Cybersecurity » Now Comes “Car Hacking”

Now Comes “Car Hacking”

March 6, 2015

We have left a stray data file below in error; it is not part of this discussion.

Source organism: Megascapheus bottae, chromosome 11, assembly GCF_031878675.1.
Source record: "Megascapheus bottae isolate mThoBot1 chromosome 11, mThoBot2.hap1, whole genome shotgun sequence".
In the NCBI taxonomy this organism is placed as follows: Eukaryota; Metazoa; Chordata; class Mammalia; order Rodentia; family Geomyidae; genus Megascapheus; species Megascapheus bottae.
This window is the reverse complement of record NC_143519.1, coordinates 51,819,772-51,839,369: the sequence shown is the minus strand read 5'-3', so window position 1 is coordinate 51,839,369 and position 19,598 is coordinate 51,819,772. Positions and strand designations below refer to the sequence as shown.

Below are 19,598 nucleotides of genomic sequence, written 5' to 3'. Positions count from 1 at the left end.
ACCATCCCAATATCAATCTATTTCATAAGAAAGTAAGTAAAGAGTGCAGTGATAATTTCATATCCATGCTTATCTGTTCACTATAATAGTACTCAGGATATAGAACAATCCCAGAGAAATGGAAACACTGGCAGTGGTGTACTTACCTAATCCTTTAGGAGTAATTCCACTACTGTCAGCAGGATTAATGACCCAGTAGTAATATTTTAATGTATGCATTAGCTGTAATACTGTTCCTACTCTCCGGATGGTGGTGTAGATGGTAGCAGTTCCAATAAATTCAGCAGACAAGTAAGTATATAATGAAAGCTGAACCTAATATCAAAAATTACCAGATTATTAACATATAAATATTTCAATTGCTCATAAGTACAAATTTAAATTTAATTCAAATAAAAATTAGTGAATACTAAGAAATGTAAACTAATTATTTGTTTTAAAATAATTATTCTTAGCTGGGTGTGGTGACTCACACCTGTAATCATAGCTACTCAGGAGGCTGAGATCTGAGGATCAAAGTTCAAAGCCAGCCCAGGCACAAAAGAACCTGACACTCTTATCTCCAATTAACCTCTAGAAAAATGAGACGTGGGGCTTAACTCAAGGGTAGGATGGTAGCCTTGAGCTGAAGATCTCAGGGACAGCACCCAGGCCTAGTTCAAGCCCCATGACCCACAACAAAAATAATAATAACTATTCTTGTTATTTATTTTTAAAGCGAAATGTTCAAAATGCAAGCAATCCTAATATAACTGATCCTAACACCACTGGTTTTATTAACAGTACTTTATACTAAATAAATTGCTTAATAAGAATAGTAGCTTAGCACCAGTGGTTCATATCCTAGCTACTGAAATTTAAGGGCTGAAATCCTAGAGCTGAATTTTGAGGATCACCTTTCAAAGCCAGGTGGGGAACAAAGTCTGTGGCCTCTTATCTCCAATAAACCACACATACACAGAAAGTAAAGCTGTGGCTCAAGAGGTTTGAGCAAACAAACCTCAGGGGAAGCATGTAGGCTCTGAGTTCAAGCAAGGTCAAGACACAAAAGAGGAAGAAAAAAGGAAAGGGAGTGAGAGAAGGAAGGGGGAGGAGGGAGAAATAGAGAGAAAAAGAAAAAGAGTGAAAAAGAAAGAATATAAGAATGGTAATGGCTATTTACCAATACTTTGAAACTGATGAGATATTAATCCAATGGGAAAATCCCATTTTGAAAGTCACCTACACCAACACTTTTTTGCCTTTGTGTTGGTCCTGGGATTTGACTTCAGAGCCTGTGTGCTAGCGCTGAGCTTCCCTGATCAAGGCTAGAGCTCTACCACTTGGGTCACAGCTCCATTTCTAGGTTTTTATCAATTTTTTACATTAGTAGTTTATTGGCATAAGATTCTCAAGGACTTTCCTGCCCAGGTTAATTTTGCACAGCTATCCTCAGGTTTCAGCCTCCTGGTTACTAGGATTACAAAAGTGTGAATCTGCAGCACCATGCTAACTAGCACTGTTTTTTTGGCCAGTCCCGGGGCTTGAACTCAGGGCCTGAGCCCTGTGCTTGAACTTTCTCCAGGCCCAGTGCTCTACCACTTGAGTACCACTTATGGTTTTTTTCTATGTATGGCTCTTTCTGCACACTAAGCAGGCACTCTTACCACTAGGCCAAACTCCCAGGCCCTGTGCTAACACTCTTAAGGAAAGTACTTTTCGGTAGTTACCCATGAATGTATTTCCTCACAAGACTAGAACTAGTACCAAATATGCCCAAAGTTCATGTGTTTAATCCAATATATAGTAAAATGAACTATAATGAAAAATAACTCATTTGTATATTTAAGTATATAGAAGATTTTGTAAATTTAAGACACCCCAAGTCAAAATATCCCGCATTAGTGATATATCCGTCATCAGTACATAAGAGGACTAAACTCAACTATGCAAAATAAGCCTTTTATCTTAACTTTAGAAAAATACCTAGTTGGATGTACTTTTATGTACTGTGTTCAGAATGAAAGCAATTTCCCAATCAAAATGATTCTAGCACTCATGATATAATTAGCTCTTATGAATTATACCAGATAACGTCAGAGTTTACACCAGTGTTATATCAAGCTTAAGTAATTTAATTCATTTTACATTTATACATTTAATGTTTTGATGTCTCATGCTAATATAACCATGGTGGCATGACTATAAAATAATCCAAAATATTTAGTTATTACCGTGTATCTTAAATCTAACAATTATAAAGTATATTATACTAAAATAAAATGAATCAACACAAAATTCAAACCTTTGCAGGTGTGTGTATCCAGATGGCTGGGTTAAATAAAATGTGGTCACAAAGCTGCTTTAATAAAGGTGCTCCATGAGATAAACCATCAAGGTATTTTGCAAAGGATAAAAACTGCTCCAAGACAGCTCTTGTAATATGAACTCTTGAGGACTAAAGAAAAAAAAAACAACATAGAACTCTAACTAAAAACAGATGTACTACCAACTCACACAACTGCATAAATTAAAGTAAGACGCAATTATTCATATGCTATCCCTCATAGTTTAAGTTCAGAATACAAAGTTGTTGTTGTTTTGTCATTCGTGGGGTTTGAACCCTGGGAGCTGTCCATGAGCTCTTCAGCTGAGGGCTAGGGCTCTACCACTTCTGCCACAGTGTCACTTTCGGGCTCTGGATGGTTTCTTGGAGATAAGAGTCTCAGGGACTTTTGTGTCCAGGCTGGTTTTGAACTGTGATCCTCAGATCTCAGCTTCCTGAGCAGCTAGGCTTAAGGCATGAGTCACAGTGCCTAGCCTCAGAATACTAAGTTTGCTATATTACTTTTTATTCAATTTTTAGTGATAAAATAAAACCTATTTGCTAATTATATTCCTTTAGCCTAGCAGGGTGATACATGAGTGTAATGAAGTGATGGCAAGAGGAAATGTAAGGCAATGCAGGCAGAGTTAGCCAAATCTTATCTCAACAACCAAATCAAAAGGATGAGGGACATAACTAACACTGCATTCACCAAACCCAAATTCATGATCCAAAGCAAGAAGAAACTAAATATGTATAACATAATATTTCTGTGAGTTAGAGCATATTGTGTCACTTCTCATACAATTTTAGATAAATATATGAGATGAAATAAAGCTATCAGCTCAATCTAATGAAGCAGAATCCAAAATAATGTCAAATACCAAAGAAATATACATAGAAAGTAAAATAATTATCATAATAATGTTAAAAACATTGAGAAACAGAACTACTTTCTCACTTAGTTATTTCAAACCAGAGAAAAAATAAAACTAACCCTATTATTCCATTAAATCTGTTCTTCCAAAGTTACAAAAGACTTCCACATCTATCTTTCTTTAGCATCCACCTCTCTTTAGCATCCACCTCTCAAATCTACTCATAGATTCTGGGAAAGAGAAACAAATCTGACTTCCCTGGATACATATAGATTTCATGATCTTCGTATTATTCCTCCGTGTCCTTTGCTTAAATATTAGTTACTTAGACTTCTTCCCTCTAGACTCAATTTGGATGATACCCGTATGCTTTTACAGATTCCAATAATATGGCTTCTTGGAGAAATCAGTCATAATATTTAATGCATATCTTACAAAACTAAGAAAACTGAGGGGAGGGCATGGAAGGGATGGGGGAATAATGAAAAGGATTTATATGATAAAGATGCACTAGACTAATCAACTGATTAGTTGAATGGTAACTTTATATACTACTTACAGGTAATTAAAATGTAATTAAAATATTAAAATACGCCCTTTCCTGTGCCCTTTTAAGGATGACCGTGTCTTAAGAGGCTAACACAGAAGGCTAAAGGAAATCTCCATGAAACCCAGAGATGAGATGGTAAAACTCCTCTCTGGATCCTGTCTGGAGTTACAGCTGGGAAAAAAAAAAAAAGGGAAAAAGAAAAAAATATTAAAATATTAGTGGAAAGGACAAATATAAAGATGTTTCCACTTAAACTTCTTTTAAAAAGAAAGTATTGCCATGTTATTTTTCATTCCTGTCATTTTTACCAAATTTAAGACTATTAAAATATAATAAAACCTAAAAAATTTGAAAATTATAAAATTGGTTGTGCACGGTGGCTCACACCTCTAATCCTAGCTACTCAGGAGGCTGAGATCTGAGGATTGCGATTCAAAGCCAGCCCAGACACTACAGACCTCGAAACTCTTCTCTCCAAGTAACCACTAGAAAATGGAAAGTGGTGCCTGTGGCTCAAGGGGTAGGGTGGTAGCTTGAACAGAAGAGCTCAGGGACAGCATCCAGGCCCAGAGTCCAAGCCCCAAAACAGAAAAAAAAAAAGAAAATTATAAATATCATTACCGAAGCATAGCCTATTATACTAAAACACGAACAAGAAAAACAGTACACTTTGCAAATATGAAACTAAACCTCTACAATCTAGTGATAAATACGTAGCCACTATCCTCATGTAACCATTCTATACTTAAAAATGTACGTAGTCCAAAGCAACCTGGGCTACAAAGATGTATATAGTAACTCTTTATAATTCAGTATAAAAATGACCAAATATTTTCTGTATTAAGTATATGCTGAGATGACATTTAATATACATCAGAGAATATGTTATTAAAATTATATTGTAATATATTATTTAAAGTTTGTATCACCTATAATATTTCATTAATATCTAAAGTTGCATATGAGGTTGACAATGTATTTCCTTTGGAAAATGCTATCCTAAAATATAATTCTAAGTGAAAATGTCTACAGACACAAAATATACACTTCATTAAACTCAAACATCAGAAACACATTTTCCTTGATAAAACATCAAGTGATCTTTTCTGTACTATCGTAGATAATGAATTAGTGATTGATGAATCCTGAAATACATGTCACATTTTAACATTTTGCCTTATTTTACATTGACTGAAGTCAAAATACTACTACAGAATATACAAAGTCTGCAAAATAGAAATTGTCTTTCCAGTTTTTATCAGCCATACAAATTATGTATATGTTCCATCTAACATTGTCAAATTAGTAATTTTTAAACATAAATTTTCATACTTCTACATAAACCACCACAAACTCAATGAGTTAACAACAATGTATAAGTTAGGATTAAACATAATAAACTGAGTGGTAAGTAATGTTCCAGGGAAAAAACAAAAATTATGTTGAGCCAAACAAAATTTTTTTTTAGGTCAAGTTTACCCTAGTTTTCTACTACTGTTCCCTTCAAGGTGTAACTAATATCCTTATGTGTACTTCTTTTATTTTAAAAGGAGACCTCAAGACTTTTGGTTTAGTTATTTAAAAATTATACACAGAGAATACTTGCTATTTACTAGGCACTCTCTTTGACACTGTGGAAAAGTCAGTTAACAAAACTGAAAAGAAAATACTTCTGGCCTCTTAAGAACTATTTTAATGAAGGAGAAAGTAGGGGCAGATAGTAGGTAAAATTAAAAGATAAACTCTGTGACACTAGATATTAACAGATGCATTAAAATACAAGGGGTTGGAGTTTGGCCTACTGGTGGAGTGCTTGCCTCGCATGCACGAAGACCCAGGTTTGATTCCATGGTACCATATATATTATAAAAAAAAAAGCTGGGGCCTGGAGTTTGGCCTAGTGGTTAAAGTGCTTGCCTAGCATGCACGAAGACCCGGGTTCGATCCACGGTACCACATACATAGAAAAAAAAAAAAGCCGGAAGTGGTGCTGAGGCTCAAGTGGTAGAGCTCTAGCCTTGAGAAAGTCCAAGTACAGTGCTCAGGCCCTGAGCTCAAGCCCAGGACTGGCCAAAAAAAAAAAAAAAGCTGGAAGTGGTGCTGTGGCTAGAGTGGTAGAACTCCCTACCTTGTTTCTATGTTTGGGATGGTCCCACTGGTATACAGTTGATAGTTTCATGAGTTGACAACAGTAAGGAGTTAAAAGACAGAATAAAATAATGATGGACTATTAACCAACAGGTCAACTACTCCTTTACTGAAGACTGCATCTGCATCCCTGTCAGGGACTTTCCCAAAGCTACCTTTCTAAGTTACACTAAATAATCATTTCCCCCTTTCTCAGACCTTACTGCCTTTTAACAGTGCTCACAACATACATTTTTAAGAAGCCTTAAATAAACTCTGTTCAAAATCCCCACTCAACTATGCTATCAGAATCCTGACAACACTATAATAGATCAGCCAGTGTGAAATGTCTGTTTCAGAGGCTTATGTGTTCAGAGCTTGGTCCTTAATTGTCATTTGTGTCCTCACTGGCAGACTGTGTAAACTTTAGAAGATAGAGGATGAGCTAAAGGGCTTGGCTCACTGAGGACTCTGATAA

A post from Foley & Lardner looks at recent reports on security issues arising from the “Internet of things,” including a report entitled Tracking & Hacking: Security & Privacy Gaps Put American Drivers at Risk, released last month from the office of U.S. Senator Ed Markey. The basic paradigm for the Internet of things is the same, no matter the product. It involves “a device, running software, capable of collecting and receiving data, and that can connect to the internet.” With cars in particular, many questions arise. Among them: Can the manufacturer identify hacking incidents, counter them, or provide patches that will fix them? Can consumers – who have proven to be only marginally capable of keeping up with patches for their computer devices – handle being thrown into another front in the hacker war? The security of the data, as opposed to the security of the device, is another whole area for possible mischief or larceny. And a third area – privacy – opens into yet another universe of concerns. Whose data is it, and who will have access to it?

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